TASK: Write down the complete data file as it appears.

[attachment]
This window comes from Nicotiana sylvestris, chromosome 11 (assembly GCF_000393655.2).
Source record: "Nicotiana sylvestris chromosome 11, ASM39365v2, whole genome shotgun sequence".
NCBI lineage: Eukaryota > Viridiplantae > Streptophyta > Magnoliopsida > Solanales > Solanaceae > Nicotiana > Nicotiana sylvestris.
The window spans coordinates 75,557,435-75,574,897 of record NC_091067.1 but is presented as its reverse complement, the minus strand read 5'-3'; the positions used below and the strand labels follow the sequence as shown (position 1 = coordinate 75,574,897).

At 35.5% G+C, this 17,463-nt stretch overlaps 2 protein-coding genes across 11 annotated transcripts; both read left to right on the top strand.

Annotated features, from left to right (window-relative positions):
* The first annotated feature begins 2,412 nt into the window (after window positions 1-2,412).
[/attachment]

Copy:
This window comes from Nicotiana sylvestris, chromosome 11 (assembly GCF_000393655.2).
Source record: "Nicotiana sylvestris chromosome 11, ASM39365v2, whole genome shotgun sequence".
NCBI lineage: Eukaryota > Viridiplantae > Streptophyta > Magnoliopsida > Solanales > Solanaceae > Nicotiana > Nicotiana sylvestris.
The window spans coordinates 75,557,435-75,574,897 of record NC_091067.1 but is presented as its reverse complement, the minus strand read 5'-3'; the positions used below and the strand labels follow the sequence as shown (position 1 = coordinate 75,574,897).

At 35.5% G+C, this 17,463-nt stretch overlaps 2 protein-coding genes across 11 annotated transcripts; both read left to right on the top strand.

Annotated features, from left to right (window-relative positions):
* The first annotated feature begins 2,412 nt into the window (after window positions 1-2,412).